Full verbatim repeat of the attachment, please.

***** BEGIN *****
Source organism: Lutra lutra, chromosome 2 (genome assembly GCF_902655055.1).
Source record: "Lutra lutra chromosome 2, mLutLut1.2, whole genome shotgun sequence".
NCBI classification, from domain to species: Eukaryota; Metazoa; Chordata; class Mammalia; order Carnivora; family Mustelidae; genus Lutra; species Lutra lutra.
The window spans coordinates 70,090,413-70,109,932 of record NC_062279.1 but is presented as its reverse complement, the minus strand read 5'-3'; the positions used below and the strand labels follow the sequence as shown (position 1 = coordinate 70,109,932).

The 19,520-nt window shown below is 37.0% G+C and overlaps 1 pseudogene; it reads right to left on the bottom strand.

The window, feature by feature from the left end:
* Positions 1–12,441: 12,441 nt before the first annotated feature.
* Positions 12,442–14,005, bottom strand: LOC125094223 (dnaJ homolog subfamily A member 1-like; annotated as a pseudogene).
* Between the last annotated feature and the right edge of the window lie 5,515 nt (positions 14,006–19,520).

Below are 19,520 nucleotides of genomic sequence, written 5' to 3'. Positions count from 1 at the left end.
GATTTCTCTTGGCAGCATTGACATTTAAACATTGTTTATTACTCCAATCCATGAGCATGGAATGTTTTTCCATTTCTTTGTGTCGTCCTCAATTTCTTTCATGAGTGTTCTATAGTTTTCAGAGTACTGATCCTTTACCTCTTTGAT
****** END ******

Source organism: Lutra lutra, chromosome 2 (genome assembly GCF_902655055.1).
Source record: "Lutra lutra chromosome 2, mLutLut1.2, whole genome shotgun sequence".
NCBI classification, from domain to species: Eukaryota; Metazoa; Chordata; class Mammalia; order Carnivora; family Mustelidae; genus Lutra; species Lutra lutra.
The window spans coordinates 70,090,413-70,109,932 of record NC_062279.1 but is presented as its reverse complement, the minus strand read 5'-3'; the positions used below and the strand labels follow the sequence as shown (position 1 = coordinate 70,109,932).

The 19,520-nt window shown below is 37.0% G+C and overlaps 1 pseudogene; it reads right to left on the bottom strand.

The window, feature by feature from the left end:
* Positions 1–12,441: 12,441 nt before the first annotated feature.
* Positions 12,442–14,005, bottom strand: LOC125094223 (dnaJ homolog subfamily A member 1-like; annotated as a pseudogene).
* Between the last annotated feature and the right edge of the window lie 5,515 nt (positions 14,006–19,520).

Below are 19,520 nucleotides of genomic sequence, written 5' to 3'. Positions count from 1 at the left end.
GATTTCTCTTGGCAGCATTGACATTTAAACATTGTTTATTACTCCAATCCATGAGCATGGAATGTTTTTCCATTTCTTTGTGTCGTCCTCAATTTCTTTCATGAGTGTTCTATAGTTTTCAGAGTACTGATCCTTTACCTCTTTGAT